The number two species of big game hunted in North America is black bear. They are found in all Provinces of Canada (except Prince Edward Island (PEI)) and the Territories. In the USA most contiguous states have at least some blacks and several, like The New England States and Pennsylvania in the east and the Rocky Mountain States, have many. Then Alaska has an estimated +100,000. My home Province of Ontario also has an estimated 100,000. But no one knows for sure how many blacks make North America their home territory. And blacks are found as far south as Mexico. (Left click on pics for a better view.)
The No.1 big game that I’ve hunted, and still do on a more limited basis, is black bear. Several years ago I made the decision to invest my limited funds and time in the lawful pursuit of black bears since they were much more accessible than moose… and much cheaper to harvest. Whitetail deer hunting fulfilled the desire to hunt big game for many years, but there were many hurdles to overcome in having consistent success after leaving New Brunswick, since we were living in major cities like Montreal, Toronto, Hamilton and Halifax.
First off, my hunts have never been west of Ontario. Other than that I’ve hunted New Brunswick (my native province), Quebec and Nova Scotia. However, mostly Ontario. Initially that began in 1978 through 1983. In early 1984 we moved to Nova Scotia and then returned to Ontario in the fall of 1987. I started hunting again in Ontario in the fall of 1988, and from then on to the present. That’s a total of thirty-five years hunting in Ontario. This year (2020) will be my thirty-sixth year in what became our home province.
Of those 35 years, I hired an outfitter for hunting black bears for eight continuous seasons from 1989 to 1996 (twice in one year). That’s where and how I learned to hunt bears in the northeast of our province. In 1997 I began bait-hunting on my own in a familiar region just over an hour’s drive to the north of where we live, in Haliburton Highlands. There, I’d hunted deer when we lived in Toronto in the early ’80’s. The region was Crown Land (Public Land in the USA). Since returning to Ontario in 1987, I’ve hunted deer, moose, wolf and coyote, rabbit, grouse and bear in various areas of the Haliburton Highlands Crown Land. And that’s much closer to us than when we lived in Toronto. Hunting bear over bait from Toronto in a DIY type action plan would have been near impossible since it’s far too demanding. You must tend the baits regularly — at least three times weekly. In more recent times I’ve hunted both private properties (with permission) that have been closer, as well as some of my traditional sites. A few partners were added along the way.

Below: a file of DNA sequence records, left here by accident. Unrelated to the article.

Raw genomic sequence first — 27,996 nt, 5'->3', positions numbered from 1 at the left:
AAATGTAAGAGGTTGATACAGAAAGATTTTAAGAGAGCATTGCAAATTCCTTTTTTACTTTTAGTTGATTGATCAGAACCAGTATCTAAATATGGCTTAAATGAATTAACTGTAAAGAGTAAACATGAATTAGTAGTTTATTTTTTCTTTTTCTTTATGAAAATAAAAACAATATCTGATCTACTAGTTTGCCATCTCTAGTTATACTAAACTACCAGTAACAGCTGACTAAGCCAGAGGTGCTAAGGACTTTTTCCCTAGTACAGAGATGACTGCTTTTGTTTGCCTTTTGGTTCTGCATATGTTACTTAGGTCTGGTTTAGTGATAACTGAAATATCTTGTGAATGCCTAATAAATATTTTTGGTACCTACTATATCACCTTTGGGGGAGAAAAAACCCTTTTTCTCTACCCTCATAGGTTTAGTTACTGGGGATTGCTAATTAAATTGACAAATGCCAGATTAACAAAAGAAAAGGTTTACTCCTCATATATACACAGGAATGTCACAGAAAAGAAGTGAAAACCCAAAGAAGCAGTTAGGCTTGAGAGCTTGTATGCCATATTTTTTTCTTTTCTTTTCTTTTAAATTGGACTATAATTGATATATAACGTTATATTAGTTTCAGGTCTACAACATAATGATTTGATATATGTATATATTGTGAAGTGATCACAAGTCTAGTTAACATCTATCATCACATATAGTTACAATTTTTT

With all that as a background, a conservative estimate would be a total of 360 days involved in the field in scouting, baiting and hunting bears. That’s about the equivalent of a full year in those activities. How many hours apart from research, preparing loads, testing them at a range, etc? A fair estimate would be five hours per day of those 360 days = 1800 hours. And that was distinct from the eight seasons with my outfitter, Norm Easto — at least another 200 hours.
After my first bear (with Norm), my goal was not to shoot every bear I could have, or saw, but those that presented a definite challenge. I passed on some. For several reasons, Crown Land was much more challenging than private. That was true in hunting other species as well, such as deer. Crown Land is public land but also undeveloped, rugged and heavily timbered. Private land is, well, mostly the opposite. Crops attract both deer and bear, as well as smaller creatures. If I didn’t use baits on Crown Land, I’d never see a bear — far different than developed agricultural properties, or developing properties for relatively new home owners in a fast growing community that was formerly a small country town or village. One of my former hunting partners moved further north to Sudbury. He has had bears walk into his shop/garage while he was working there! In a fast growing community in British Columbia our grandson and family have “their own bear”, as explained by their 7 yr-old daughter! A really BIG one that might surpass 500 lbs, according to our son (her grandfather) who saw it in their driveway! Not only so, but she pointed out that their neighbors along the same street, each had “their own bear” as well!